You don’t have to be a ‘yogi’ to realize the benefits the practice of yoga can bring to your everyday life. If you’ve done yoga before, you more than likely know that ‘yogi high’ you feel after a practice. It’s a feeling I wish could be bottled up for all to experience. And the good news is you can bring yoga into your home whenever you like.
My friend and life coach, Rachel Tenenbaum, who you’ve seen on the blog before (she also led my birthday yoga class!), is here today to talk about easy yoga moves you can do anywhere, with no fancy equipment, that help with stress and anxiety.
Whether or not you practice yoga, and whether or not you are a beginner or extremely advanced, these poses anyone can do, anywhere. So, keep on reading to find out what they are. Take it away, Rach!
My favorite yoga pose for relieving stress and releasing from the day’s craziness is two minutes of “legs up the wall” pose. I absolutely love this pose as it can be done just about anywhere. All day long our blood, courtesy of gravity, flows downward in our bodies. Blood circulation must fight gravity to flow back up from our toes and our fingers towards our hips and shoulders. When you invert, for the first time in hours, weeks, months or even years, your blood gets to flow with ease from the extremities (especially if you lift your arms up, image 2) without having to fight against gravity. Edema and Inflammation are greatly reduced as inverting the legs gets stuck and stagnant fluids moving again. For all these reasons, “legs up the wall” is probably one of the most restoring poses for aching legs, knees, ankles and feet, and is purported to help with arthritis and many other ailments.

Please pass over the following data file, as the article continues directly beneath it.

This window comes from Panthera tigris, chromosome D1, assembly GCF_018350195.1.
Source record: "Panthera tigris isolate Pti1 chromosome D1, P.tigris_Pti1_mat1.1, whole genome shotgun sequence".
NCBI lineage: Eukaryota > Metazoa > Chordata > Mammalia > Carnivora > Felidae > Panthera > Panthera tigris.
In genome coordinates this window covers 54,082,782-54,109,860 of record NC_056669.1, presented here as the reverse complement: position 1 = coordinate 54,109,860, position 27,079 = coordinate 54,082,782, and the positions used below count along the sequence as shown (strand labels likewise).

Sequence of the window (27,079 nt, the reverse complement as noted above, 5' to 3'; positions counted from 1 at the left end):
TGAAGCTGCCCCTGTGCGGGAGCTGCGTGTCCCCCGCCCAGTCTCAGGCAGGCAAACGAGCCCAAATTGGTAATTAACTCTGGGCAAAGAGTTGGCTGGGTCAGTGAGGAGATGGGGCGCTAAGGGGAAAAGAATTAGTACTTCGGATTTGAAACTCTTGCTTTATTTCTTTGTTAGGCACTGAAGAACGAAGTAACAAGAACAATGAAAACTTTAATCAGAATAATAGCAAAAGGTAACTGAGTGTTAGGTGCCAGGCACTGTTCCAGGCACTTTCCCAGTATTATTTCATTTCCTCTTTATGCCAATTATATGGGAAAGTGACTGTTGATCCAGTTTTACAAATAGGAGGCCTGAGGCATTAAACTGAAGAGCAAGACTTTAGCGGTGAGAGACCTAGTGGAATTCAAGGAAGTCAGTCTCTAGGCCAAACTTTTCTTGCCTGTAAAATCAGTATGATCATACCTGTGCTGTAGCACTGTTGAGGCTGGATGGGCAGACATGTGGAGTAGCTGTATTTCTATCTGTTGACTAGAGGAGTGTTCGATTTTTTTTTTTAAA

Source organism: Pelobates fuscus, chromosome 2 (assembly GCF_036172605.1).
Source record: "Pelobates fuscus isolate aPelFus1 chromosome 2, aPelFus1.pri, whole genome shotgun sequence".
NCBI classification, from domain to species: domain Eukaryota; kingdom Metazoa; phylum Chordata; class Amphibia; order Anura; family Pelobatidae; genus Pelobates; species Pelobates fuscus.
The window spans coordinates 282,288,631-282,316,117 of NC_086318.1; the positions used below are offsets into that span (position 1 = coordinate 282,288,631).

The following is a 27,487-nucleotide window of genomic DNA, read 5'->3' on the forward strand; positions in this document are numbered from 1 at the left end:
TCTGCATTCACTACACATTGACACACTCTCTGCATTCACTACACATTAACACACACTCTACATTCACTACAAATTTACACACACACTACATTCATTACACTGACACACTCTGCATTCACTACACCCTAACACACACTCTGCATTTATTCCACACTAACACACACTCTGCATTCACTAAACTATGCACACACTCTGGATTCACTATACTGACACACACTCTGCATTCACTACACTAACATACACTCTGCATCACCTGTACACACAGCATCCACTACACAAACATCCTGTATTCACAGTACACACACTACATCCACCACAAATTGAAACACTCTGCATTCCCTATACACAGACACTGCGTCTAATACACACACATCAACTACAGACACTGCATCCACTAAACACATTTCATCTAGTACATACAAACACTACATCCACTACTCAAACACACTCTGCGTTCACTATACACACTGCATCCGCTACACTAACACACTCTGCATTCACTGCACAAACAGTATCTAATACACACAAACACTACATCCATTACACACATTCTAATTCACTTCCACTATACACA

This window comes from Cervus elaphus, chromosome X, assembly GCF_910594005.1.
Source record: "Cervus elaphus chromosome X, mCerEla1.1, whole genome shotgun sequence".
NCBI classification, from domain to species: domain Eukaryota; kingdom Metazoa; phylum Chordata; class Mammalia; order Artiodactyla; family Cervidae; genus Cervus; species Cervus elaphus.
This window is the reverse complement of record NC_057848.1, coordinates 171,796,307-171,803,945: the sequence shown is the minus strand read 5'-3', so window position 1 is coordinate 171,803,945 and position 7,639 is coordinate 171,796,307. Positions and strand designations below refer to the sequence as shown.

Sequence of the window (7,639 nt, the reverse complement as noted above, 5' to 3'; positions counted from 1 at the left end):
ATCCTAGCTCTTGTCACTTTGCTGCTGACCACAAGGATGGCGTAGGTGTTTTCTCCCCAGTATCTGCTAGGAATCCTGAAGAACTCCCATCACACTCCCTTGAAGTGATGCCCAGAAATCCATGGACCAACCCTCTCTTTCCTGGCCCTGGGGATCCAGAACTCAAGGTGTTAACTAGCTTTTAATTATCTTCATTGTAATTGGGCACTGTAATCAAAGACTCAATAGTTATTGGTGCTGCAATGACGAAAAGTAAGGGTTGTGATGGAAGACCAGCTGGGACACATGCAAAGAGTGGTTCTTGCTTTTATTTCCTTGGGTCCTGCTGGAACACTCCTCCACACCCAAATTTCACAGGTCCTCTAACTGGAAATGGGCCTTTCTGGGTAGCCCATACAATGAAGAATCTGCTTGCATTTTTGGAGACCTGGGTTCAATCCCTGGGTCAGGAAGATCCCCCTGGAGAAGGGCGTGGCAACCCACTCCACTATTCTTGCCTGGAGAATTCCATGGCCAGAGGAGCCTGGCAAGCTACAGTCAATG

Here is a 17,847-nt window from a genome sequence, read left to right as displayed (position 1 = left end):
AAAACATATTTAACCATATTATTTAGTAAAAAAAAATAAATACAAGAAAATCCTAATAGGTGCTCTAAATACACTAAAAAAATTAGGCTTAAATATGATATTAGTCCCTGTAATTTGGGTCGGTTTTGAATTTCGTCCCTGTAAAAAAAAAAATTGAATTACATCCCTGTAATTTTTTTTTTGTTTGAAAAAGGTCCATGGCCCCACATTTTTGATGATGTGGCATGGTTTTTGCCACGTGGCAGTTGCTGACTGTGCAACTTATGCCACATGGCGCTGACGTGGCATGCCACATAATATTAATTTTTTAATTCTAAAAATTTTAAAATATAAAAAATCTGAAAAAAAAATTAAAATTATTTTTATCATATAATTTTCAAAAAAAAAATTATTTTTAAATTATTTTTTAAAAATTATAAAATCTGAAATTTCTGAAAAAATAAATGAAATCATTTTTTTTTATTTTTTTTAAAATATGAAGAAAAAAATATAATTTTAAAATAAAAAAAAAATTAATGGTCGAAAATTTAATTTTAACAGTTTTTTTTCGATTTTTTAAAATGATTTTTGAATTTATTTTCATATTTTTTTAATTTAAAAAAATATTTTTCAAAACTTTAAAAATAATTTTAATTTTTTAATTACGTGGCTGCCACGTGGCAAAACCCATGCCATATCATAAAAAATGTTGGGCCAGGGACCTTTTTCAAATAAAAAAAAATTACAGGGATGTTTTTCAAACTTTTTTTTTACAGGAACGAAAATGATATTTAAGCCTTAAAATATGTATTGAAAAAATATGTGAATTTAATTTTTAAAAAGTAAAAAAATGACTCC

So why two minutes? It takes approximately 2 minutes for the blood to recirculate in the body, and as it does, it can also reset the nervous system, especially when the focus is on the breath and relaxing the body. Modifications for “legs up the wall” include placing a block, blanket or small support under your hips and sacrum. This pose should be done with hips 6-12” away from wall so that the legs can properly relax as their weight falls into the wall. Further than 12”, can add strain to the knees.
Another great stress – and anxiety—relieving pose is child’s pose. I’ve included two versions, since for many people, the first version is not relaxing due to tight hips or knee pain. The second version (similar to puppy dog pose) brings the hips over the knees, which allows for a draping in your back and space to breath into your lungs and belly. Touching the floor with your forehead (or using your hands as a pillow) signals to the brain that it is time to relax and thus can slow the spinning hamster wheel of the mind. Both versions offer a delicious lengthening stretch for the back, with the first version also encouraging a deeper stretch in the hips and quads. The objective in child’s pose is to breathe into the belly, stimulating the neurotransmitters that calm the body and mind. (A modification for the full child’s pose for those who have pain in their knees is to place a blanket behind the knees, where the calf muscle and hamstring meet; this can alleviate the pressure and pain in the knees).